}
Next, ServiceMain must call SetServiceStatus to inform Windows that the service running, and the types of event notifications the service wants to receive.
public interface ExtendedAdvapi32 extends Advapi32 {
  static final int SERVICE_WIN32_OWN_PROCESS = 0x00000010;
  class SERVICE_STATUS extends Structure {
    public int serviceType = SERVICE_WIN32_OWN_PROCESS;
    public int currentState = 0;
    public int controlsAccepted = 0;
    public int win32ExitCode = W32Errors.NO_ERROR;
    public int serviceSpecificExitCode = 0;
    public int checkPoint = 0;
    public int waitHint = 0;
  }
  boolean SetServiceStatus(SERVICE_STATUS_HANDLE serviceStatusHandle,
                           SERVICE_STATUS serviceStatus);
}
For example:
public interface ExtendedAdvapi32 extends Advapi32 {
  static final int SERVICE_RUNNING = 0x00000004;
  static final int SERVICE_ACCEPT_SHUTDOWN = 0x00000004;
  static final int SERVICE_ACCEPT_STOP = 0x00000001;
}

SERVICE_STATUS serviceStatus = new SERVICE_STATUS();
serviceStatus.currentState = ExtendedAdvapi32.SERVICE_RUNNING;
serviceStatus.controlsAccepted = (
    ExtendedAdvapi32.SERVICE_ACCEPT_STOP |
    ExtendedAdvapi32.SERVICE_ACCEPT_SHUTDOWN);
ExtendedAdvapi32.INSTANCE.SetServiceStatus(serviceStatusHandle,
                                           serviceStatus);
At this point the service can do its job, but it must also have some way to be notified that it is time to stop (e.g. via a flag shared between the ServiceMain thread and the service control handler). When ServiceMain learns that it needs to stop, it must tell Windows that it has stopped before returning.
public interface ExtendedAdvapi32 extends Advapi32 {
  static final int SERVICE_STOPPED = 0x00000001;
}

SERVICE_STATUS serviceStatus = new SERVICE_STATUS();
serviceStatus.currentState = ExtendedAdvapi32.SERVICE_STOPPED;
serviceStatus.controlsAccepted = 0; // Accept no more notifications.
ExtendedAdvapi32.INSTANCE.SetServiceStatus(serviceStatusHandle,
                                           serviceStatus);

Service Control Handler (HandlerEx)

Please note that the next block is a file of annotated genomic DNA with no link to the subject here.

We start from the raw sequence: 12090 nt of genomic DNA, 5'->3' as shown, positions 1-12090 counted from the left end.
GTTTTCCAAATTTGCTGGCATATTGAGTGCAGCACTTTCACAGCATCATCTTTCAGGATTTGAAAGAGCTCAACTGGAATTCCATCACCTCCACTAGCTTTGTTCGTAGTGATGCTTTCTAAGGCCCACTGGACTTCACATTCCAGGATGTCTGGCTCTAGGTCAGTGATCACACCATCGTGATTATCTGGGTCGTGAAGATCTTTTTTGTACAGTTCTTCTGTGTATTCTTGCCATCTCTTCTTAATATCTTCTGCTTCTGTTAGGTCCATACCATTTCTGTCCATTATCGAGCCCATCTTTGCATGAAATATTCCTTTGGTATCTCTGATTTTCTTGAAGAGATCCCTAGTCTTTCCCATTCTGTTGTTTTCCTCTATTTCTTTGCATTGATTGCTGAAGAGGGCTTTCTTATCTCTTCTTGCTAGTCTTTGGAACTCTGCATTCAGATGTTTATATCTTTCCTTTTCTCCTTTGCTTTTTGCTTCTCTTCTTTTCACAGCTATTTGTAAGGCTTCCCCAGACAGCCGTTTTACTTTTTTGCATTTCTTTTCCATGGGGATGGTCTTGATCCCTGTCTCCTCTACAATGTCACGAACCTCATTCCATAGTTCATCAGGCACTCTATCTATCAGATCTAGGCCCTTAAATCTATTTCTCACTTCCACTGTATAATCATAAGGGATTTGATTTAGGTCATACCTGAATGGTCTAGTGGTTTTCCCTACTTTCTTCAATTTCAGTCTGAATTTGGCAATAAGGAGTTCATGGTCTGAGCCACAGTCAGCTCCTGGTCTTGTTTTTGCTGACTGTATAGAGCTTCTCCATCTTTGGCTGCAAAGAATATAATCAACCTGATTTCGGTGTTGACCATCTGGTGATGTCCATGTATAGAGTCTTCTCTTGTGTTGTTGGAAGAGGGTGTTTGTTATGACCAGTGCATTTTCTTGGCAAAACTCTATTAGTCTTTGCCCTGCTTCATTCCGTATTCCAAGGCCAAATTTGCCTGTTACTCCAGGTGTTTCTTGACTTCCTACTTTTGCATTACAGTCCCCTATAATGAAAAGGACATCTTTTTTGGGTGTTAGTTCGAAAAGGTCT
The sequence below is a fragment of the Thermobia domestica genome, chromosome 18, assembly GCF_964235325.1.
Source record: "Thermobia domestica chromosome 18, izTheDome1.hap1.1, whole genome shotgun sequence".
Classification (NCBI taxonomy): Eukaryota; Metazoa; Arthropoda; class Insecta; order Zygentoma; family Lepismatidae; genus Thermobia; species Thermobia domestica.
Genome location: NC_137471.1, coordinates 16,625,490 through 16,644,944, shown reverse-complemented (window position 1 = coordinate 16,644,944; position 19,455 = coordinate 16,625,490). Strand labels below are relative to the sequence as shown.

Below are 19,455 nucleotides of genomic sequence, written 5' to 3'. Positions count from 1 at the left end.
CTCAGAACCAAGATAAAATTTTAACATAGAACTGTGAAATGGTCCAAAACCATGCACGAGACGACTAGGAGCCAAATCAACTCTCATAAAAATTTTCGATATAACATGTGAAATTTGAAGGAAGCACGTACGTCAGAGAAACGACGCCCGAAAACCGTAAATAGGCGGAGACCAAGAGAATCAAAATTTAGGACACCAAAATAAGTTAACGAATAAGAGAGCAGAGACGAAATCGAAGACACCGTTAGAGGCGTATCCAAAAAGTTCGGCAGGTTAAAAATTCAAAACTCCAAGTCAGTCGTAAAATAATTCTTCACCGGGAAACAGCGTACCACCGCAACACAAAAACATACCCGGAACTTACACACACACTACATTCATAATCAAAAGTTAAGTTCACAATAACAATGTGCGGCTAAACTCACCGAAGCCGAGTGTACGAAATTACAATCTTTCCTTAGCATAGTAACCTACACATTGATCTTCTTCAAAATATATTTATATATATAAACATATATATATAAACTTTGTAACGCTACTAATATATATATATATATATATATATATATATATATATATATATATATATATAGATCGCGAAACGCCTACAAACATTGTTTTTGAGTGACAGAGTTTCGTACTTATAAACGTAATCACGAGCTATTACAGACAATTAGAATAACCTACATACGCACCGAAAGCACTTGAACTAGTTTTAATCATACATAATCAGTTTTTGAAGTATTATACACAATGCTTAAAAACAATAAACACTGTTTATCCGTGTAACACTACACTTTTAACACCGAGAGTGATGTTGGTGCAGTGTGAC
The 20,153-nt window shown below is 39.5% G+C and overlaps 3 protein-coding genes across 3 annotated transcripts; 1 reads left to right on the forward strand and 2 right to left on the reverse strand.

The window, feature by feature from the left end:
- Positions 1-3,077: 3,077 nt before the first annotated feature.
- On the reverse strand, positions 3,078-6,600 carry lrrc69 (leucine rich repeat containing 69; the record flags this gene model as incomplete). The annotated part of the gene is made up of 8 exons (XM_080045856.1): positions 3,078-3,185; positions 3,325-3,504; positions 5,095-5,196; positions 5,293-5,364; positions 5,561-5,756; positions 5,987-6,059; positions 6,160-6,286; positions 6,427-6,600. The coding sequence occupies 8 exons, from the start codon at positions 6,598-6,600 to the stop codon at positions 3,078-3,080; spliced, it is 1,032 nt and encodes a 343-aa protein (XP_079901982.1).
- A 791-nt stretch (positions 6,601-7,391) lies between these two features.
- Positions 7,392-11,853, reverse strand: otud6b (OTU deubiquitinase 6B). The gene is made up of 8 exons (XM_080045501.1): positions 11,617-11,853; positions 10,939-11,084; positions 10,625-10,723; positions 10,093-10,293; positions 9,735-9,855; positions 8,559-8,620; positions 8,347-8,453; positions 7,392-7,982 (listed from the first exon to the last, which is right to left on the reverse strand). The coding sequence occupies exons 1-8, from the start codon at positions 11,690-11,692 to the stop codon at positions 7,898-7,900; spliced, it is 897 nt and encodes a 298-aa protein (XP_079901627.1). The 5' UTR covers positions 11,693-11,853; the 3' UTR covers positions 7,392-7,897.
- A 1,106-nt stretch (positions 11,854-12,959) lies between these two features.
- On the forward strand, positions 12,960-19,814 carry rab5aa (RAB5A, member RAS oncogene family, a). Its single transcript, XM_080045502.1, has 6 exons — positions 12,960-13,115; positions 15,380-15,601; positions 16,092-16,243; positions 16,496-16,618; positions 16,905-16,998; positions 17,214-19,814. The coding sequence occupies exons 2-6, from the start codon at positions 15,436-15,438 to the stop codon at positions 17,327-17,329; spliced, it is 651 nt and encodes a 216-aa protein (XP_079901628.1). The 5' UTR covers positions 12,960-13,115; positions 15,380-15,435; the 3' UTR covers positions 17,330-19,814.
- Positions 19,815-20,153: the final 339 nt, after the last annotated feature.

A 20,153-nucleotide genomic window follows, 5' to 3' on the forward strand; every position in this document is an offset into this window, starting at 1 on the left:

The service control dispatcher calls the service's control handler when the requested events occur. To support just shutdown and stop events, this suffices:
public interface ExtendedAdvapi32 extends Advapi32 {
  static final int SERVICE_CONTROL_SHUTDOWN = 0x00000005;
  static final int SERVICE_CONTROL_STOP = 0x00000001;

  // Must return NO_ERROR for this, not ERROR_CALL_NOT_IMPLEMENTED.
  static final int SERVICE_CONTROL_INTERROGATE = 0x00000004;    
}

public int serviceControlHandler(int serviceControlCode, int eventType,
                                   Pointer eventData, Pointer context) {
  switch (serviceControlCode) {
  case ExtendedAdvapi32.SERVICE_CONTROL_INTERROGATE:
    return W32Errors.NO_ERROR;
  case ExtendedAdvapi32.SERVICE_CONTROL_SHUTDOWN:
  case ExtendedAdvapi32.SERVICE_CONTROL_STOP:
    // TODO Signal ServiceMain to stop.
    return W32Errors.NO_ERROR;
  default:
    return W32Errors.ERROR_CALL_NOT_IMPLEMENTED;
  }
}

Encapsulating the Windows API
To avoid polluting the 'pure' Java with all of the above, I defined the following simple interface that my services would implement (which I can use on other operating systems):
public interface ISimpleService {
  int run(String[] args);
  void stop();
}
The return value from run could (in a slightly more complicated solution) be used to set the SERVICE_STATUS.serviceSpecificExitCode field.

These two classes are used to invoke the methods of ISimpleService:
class ServiceControlHandler implements HandlerEx {
  private final ISimpleService service;
  public ServiceControlHandler(ISimpleService service) {
    this.service = service;
  }
  public int serviceControlHandler(int serviceControlCode, int eventType,
                                   Pointer eventData, Pointer context) {